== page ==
- Saverio Vertone, ed., La Cultura degli italiani (Bologna: Il Mulino, 1994), 14–15. All translations in this book are mine, unless otherwise stated.
- William J. Callahan, The Catholic Church in Spain, 1875–1998 (Washington, D.C.: The Catholic University of America Press, 2000), 488–89.
- Heide Fehrenbach, Cinema in Democratizing Germany: Reconstructing National Identity after Hitler (Chapel Hill: University of North Carolina Press, 1995), particularly chapters 3 and 4, 92–147.
- Mélisande Leventopoulos, “An Alternative Way of Moralizing Cinema: Father Flipo’s Remedy for the Catholic Church’s Propaganda Failure in France (1945–1962),” in Moralizing Cinema: Film, Catholicism and Power, ed. Daniela Treveri Gennari and Daniel Biltereyst (New York: Routledge, 2014), 100–113.
- On Joynson-Hicks, see W. Sydney Robinson, The Last Victorians: A Daring Reassessment of Four Twentieth-Century Eccentrics—Sir William Joynson Hicks; Dean Inge; Lord Reith; and Sir Arthur Bryant (London: Robson, 2014); on Comstock, see Amy Werbel, Lust on Trial: Censorship and the Rise of American Obscenity in the Age of Anthony Comstock (New York: Columbia University Press, 2018); and Anna Bates, Weeder in the Garden of the Lord: Anthony Comstock’s Life and Career (Lanham, Md.: University Press of America, 1995).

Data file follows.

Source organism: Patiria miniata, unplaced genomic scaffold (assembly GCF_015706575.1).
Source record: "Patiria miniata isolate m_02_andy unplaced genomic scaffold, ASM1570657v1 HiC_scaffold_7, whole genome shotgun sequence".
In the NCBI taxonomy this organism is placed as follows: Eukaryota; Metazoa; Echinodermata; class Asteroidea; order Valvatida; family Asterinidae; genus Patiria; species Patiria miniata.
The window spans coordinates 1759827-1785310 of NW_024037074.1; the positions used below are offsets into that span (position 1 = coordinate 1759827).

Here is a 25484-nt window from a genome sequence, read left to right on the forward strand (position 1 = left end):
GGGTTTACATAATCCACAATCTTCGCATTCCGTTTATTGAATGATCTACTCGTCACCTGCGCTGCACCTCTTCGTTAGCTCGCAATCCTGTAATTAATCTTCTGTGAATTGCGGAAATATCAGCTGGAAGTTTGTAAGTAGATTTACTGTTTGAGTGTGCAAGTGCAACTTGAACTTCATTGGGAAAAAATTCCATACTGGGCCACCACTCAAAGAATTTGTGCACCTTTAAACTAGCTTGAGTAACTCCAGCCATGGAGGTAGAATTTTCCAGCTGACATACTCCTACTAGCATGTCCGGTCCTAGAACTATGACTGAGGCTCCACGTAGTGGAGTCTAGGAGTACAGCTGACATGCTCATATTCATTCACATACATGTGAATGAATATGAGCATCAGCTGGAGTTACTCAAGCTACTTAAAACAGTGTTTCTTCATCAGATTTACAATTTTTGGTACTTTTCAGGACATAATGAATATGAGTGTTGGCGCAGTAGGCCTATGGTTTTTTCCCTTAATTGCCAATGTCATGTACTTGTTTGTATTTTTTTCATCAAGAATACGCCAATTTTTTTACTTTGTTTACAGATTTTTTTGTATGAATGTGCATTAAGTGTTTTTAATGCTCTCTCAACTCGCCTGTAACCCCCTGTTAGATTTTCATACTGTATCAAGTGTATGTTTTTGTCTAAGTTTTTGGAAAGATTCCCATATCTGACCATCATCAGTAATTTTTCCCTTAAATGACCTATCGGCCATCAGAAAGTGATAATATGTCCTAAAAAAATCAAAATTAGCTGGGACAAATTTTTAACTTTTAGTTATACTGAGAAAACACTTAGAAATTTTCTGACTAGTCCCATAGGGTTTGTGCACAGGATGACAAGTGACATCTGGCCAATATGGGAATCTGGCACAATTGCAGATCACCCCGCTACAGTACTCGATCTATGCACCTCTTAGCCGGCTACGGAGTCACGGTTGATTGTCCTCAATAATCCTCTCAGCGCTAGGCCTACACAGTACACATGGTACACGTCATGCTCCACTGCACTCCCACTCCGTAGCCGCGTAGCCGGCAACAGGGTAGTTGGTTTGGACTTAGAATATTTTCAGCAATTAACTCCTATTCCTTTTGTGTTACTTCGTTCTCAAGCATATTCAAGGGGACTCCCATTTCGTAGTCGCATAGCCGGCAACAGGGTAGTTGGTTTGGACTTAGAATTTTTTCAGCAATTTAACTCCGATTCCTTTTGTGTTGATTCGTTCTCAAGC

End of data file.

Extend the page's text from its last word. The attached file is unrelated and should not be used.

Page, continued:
- On the Christian Democratic “clerical regime,” see Marco Barbanti, “La classe dirigente cattolica e la ‘battaglia per la moralità,’ 1948–1960: Appunti sul ‘regime clericale,’” Italia contemporanea, no. 189 (December 1992): 606–7. The historian Arturo Carlo Jemolo coined the term. In the aforementioned article and in his “Cultura Cattolica: Lotta anticomunista a moralità pubblica (1948–60),” Rivista di storia contemporanea 1 (1992), Barbanti provided a valuable scholarly introduction to this subject.
- Pietro Scoppola, La Nuova cristianità perduta (Rome: Studium, 1986), 141; Agostino Giovagnoli, Chiesa e democrazia: La lezione di Pietro Scoppola (Bologna: Il Mulino, 2011), 189–95. See also a review of Giovagnoli’s book in the newspaper La Repubblica: “La rivoluzione morale di Pietro Scoppola,” February 18, 2011, at http://ricerca.repubblica.it/repubblica/archivio/repubblica/2011/02/18/la-rivoluzione-morale-di-pietro-scoppola.html (accessed October 23, 2019).